/Mississippi cut corrections by $215M Horrid conditions, violent deaths have followed at Parchman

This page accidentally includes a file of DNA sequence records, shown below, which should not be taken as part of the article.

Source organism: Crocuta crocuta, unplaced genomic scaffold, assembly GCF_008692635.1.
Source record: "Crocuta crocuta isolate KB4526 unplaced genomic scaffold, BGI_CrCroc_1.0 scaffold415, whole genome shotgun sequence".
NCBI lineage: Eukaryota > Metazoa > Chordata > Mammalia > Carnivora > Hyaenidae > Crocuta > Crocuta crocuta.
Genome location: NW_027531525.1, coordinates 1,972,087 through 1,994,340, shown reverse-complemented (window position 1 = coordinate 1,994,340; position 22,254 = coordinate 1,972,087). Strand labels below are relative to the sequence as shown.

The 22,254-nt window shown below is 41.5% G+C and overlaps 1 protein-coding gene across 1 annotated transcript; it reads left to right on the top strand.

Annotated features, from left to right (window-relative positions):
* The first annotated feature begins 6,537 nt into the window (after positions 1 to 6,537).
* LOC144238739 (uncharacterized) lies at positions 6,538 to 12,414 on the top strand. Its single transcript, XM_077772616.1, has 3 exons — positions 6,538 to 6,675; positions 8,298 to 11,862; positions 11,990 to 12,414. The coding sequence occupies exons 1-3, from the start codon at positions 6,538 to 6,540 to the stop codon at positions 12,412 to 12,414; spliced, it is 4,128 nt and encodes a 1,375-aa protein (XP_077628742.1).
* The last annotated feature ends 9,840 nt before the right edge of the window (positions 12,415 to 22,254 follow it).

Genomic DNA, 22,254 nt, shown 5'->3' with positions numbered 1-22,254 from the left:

Mississippi cut corrections by $215M Horrid conditions, violent deaths have followed at Parchman